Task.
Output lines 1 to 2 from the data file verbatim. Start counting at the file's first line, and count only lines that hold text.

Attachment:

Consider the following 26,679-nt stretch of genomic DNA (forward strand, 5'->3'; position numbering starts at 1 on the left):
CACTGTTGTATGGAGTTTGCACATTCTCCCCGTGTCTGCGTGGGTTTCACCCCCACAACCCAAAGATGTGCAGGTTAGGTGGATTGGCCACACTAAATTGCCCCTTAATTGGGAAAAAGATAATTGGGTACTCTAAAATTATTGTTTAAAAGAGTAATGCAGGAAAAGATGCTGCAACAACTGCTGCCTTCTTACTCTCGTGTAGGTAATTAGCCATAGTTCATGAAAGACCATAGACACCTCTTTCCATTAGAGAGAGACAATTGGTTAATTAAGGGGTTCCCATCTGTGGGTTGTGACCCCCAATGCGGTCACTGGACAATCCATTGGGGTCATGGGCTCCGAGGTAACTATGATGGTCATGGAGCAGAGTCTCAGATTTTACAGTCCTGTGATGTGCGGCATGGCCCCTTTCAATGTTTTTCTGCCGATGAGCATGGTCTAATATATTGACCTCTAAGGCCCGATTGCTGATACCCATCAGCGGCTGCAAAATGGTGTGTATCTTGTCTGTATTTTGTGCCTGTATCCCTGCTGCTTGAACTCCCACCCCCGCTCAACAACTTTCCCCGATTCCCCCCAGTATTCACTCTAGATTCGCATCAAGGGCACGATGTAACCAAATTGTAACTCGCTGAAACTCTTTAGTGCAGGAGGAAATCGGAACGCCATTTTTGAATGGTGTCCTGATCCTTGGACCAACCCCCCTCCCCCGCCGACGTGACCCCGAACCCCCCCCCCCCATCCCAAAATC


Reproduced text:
Consider the following 26,679-nt stretch of genomic DNA (forward strand, 5'->3'; position numbering starts at 1 on the left):
CACTGTTGTATGGAGTTTGCACATTCTCCCCGTGTCTGCGTGGGTTTCACCCCCACAACCCAAAGATGTGCAGGTTAGGTGGATTGGCCACACTAAATTGCCCCTTAATTGGGAAAAAGATAATTGGGTACTCTAAAATTATTGTTTAAAAGAGTAATGCAGGAAAAGATGCTGCAACAACTGCTGCCTTCTTACTCTCGTGTAGGTAATTAGCCATAGTTCATGAAAGACCATAGACACCTCTTTCCATTAGAGAGAGACAATTGGTTAATTAAGGGGTTCCCATCTGTGGGTTGTGACCCCCAATGCGGTCACTGGACAATCCATTGGGGTCATGGGCTCCGAGGTAACTATGATGGTCATGGAGCAGAGTCTCAGATTTTACAGTCCTGTGATGTGCGGCATGGCCCCTTTCAATGTTTTTCTGCCGATGAGCATGGTCTAATATATTGACCTCTAAGGCCCGATTGCTGATACCCATCAGCGGCTGCAAAATGGTGTGTATCTTGTCTGTATTTTGTGCCTGTATCCCTGCTGCTTGAACTCCCACCCCCGCTCAACAACTTTCCCCGATTCCCCCCAGTATTCACTCTAGATTCGCATCAAGGGCACGATGTAACCAAATTGTAACTCGCTGAAACTCTTTAGTGCAGGAGGAAATCGGAACGCCATTTTTGAATGGTGTCCTGATCCTTGGACCAACCCCCCTCCCCCGCCGACGTGACCCCGAACCCCCCCCCCCCATCCCAAAATC